Researchers call for armchair astronomers to help find unknown hidden worlds

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Astronomers at the University of Warwick have joined partners around the world in launching a new online initiative, calling for volunteers to come forward and help to search for extrasolar planets.

The online citizen project, Planet Hunters Next-Generation Transit Search (NGTS), is enlisting the help of the public to examine five years' worth of digital footage showing some of the brightest stars in the sky.

The footage was captured by twelve NGTS robotic telescopes based at the European Southern Observatory (ESO) Paranal Observatory in Chile—they make high precision measurements, sensitive enough to detect the signatures of exoplanets.

NGTS is a collaboration between the University of Warwick, Queen's University Belfast, University of Cambridge, University of Leicester, Geneva Observatory, German Aerospace Center, Universidad de Chile, the Universidad Católica del Norte, and the European Southern Observatory.

Professor Peter Wheatley from the Astronomy and Astrophysics Group at University of Warwick leads NGTS. He said: "It is exciting to be able to involve the public in our search for planets around other stars. We control the NGTS telescopes from the University of Warwick, and we process all the data here, but we are pretty sure our are missing some planets. These will be the most unusual signals and so probably some of the most interesting planets. Humans are still smarter than machines, and I can't wait to see what our volunteers unearth."

Dr. Meg Schwamb an astronomer in the School of Mathematics and Physics at Queen's University Belfast, is leading the project.

She explains: "If the orbit of an exoplanet is seen at just the right angle from Earth, we may observe the planet passing directly in front of its host star, known as a transit. This causes the planet to periodically block a portion of the starlight we observe, and the star appears to dim ever so slightly for a few hours.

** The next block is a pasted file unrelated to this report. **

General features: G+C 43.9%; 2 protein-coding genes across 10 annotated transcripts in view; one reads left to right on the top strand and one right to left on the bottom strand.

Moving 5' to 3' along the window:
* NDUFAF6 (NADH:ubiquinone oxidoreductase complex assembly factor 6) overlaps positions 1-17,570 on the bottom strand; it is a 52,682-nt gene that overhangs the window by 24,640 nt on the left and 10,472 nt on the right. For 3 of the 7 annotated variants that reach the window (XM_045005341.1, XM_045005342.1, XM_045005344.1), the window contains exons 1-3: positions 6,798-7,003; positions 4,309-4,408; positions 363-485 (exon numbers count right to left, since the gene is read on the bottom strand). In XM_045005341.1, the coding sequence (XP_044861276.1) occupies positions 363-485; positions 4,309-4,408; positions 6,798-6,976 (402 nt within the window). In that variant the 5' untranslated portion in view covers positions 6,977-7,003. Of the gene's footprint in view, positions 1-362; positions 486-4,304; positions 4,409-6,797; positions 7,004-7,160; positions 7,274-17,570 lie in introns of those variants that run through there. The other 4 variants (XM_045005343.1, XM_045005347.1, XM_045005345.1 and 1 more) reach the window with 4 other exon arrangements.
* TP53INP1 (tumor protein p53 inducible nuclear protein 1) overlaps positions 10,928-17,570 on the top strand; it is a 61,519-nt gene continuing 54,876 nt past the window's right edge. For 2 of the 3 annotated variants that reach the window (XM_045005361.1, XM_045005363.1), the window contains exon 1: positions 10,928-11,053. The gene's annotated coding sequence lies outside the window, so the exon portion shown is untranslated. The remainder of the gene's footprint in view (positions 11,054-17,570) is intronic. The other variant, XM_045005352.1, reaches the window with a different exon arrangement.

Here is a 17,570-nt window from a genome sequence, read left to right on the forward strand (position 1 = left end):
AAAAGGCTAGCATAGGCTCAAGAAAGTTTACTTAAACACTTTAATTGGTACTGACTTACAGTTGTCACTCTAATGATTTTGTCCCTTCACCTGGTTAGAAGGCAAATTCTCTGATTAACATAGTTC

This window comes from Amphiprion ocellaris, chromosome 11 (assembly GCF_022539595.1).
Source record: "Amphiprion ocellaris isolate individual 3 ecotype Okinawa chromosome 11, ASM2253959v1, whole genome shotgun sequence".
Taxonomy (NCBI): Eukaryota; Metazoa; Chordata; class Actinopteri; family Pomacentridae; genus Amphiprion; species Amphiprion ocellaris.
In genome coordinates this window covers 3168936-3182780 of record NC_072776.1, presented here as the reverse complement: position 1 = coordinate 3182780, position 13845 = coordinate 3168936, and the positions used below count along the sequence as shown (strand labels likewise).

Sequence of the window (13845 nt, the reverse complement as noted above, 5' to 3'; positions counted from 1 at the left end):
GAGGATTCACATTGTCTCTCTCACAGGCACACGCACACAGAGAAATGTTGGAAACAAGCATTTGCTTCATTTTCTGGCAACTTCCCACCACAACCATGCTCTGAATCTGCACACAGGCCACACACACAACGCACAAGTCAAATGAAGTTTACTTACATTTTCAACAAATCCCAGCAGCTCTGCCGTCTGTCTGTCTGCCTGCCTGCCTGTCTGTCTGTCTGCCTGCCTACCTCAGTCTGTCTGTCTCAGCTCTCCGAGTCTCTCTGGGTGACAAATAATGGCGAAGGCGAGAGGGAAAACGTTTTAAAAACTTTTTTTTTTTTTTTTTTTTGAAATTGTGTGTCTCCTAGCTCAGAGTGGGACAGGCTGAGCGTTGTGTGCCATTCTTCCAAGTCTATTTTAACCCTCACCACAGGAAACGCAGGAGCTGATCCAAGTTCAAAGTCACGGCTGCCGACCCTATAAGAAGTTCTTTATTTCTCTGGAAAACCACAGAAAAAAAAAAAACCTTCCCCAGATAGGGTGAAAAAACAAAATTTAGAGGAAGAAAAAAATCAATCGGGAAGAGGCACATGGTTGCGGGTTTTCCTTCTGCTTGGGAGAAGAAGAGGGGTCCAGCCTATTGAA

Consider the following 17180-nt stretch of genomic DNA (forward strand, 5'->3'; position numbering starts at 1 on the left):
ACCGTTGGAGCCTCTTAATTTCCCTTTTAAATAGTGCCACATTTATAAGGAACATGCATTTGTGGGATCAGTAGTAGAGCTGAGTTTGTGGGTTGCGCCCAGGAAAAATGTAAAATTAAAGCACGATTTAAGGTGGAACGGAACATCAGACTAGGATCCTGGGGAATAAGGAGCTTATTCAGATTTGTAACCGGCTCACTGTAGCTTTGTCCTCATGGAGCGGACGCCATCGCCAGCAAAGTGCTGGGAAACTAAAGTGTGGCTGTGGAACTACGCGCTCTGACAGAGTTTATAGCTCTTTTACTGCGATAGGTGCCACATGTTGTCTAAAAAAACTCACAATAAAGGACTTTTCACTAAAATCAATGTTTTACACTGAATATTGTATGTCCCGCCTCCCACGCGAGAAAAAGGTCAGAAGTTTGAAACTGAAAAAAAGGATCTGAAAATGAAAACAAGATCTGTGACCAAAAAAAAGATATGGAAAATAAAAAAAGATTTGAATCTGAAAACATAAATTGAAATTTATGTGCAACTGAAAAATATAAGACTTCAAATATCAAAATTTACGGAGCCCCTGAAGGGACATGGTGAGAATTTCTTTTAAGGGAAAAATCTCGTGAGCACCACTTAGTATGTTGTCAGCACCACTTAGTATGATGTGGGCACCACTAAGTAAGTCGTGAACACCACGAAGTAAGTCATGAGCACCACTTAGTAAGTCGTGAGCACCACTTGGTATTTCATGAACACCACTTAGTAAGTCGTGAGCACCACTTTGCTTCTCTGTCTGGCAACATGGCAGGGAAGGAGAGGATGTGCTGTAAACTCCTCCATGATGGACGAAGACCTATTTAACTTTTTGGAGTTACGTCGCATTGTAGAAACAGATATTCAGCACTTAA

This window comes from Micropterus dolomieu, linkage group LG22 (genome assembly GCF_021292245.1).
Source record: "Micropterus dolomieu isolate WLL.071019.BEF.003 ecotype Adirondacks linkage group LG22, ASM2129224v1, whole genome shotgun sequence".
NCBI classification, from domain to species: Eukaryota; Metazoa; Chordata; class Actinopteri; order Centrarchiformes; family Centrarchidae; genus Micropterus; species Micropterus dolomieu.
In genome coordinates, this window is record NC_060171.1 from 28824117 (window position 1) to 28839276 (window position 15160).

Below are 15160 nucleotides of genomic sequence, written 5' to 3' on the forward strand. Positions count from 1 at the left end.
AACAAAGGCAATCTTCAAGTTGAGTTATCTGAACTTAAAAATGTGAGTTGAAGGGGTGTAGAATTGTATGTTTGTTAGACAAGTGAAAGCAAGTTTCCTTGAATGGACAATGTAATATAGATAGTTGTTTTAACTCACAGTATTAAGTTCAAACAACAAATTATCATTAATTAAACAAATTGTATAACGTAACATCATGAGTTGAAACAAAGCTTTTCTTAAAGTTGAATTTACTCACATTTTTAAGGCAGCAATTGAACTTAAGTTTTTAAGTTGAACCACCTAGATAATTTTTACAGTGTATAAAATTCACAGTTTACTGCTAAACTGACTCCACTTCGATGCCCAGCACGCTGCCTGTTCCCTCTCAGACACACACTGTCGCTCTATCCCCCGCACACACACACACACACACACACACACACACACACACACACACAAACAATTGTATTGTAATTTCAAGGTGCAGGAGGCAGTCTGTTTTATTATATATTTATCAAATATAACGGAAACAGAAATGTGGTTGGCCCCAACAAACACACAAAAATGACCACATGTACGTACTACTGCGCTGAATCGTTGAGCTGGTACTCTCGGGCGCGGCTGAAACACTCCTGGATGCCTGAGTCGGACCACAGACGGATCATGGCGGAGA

"Every 10 seconds, the NGTS telescopes capture the light from 1,000s of stars in the sky looking for the tell-tale signatures of an exoplanet transit.

"Computers are searching through the NGTS observations looking for the telltale repeated dips in starlight due to planet transits. The automated algorithms produce lots and lots of possible candidate transit events that need to be reviewed by the NGTS team to confirm whether they are real or not.

"Most of things spotted by the computers are not due to exoplanets, but a small handful of these candidates are new bona fide planet discoveries."

While the NGTS team reviews the most interesting objects identified by computers, humans are still better at picking out the signals of transiting planets—and the team thinks there may still be planets lurking in the data that the computers missed.

There is no application process to join the Planet Hunters NGTS project. Anyone with a can dive right into the data and start searching for these possible hidden worlds and helping to check the best candidate identified on the website.

More information: The website is available here:

Citation: Researchers call for armchair astronomers to help find unknown hidden worlds (2021, October 21) retrieved 15 June 2024 from
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